Kentucky Injury Lawyers

Ask a Personal Injury Attorney: Aren’t Lawyers Expensive?

Published on Jul 19, 2016 at 3:35 pm in Uncategorized.

Hiring an attorney can be a daunting task. How do you choose one? How do you know what type of lawyer to hire? What’s it like to work with an attorney and how do you know what’s expected of you? These are all questions you’re likely to have while browsing the website of an attorney, but don’t worry—we’re here to help.

Every firm’s site is filled with the same, boastful claims and pages and pages of legal speak that aren’t immediately useful. What’s useful? Answers. Real answers. Every two weeks roughly, we’ll be posting a common question a client new to the legal world might have, and we’ll provide real, honest answers to that question.  

Aren’t lawyers expensive?

If you’re in a serious car accident, for example, and find yourself being hounded by the other driver’s insurance company, your first instinct might be to hire to lawyer. This is a great first instinct. You have every right to seek legal aid. The very next thought to go through your mind might be “I can’t afford that”. This isn’t so great—and it’s actually untrue. All Americans can start the process of filing a personal injury/auto accident case without having to worry about affordability.

How is that possible, though?

Lawyer fees, when you examine them by themselves, can seem rather steep. This is largely due to the fact that navigating a legal case can be quite challenging—and time consuming. A good attorney has to know the case inside and out and be prepared for whatever hurdles they may run into throughout the course of a trial. However, most personal injury cases don’t ask the client to pay any fees upfront.

In these types of cases, contingency fees are usually decided upon at the start of the case. These are fees which are taken out of the total settlement amount that is awarded at the end of a successful case.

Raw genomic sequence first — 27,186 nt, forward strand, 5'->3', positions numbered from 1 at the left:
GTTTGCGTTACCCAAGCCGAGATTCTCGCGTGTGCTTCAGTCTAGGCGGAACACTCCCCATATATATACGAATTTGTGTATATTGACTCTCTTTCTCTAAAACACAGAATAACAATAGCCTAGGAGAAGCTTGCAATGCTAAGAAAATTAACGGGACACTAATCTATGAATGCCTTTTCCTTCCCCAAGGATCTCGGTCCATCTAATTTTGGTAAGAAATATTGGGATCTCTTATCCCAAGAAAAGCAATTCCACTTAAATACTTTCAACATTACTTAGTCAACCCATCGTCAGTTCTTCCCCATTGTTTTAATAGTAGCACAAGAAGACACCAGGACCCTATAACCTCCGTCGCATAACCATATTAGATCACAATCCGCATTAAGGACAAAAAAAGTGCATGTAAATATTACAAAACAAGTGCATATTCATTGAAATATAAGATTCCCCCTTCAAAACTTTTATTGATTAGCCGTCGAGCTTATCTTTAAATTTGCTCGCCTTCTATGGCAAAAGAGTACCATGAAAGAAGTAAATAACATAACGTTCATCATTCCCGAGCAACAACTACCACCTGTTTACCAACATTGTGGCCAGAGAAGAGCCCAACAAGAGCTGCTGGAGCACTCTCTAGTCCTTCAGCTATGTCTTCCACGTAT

Contingency fees are great for two reasons:

  • They let you hire an attorney when you really need one, not just when you can afford to pay for one
  • They help encourage lawyers to do everything they can to win their cases

A personal injury lawyer may not receive any compensation when working for contingency fees if they happen to lose a case. Contingency fees help ensure Americans have access to the legal system when they need it most while ensuring that all parties bring their “A” game to the courtroom.

Along with personal injury lawsuits, car accident lawsuits and medical malpractice lawsuits are also usually set up with contingency fees in place. These three types of cases tend to be the riskiest to take on in litigation due to the fact that large corporations are often the defendant (drug manufacturers, defective device manufacturers, trucking companies, etc.), but as such, they also offer the most payout.

They’re also, consequently, often the most devastating. Thousands of Americans suffer from injuries caused by major corporation and doctor/medical staff negligence every year. Car accidents and truck accidents cause horrendous injuries. Lives are lost every day. Oftentimes, after a truly horrific accident or incident occurs, taking legal action is the only way to get a point across and force a guilty party to rethink their actions or force a corporation to take a dangerous product off the market.

Legal action enables us to speak when we might otherwise be silenced. This is why personal injury lawsuits, auto accident lawsuits, and medical malpractice lawsuits are so vital. Personal injury lawyers like Tad Thomas of Thomas Law Offices understand the importance of speaking up for their clients—no matter how much income the client brings in or has saved up—and doing whatever they can to right wrongs and fight against those who would do us harm.

If you have any further questions, don’t hesitate to get in touch with Thomas Law Offices. Louisville personal injury lawyer Tad Thomas and his associates can answer whatever questions you may have and even set up a free consultation to look over your potential case and specific situation.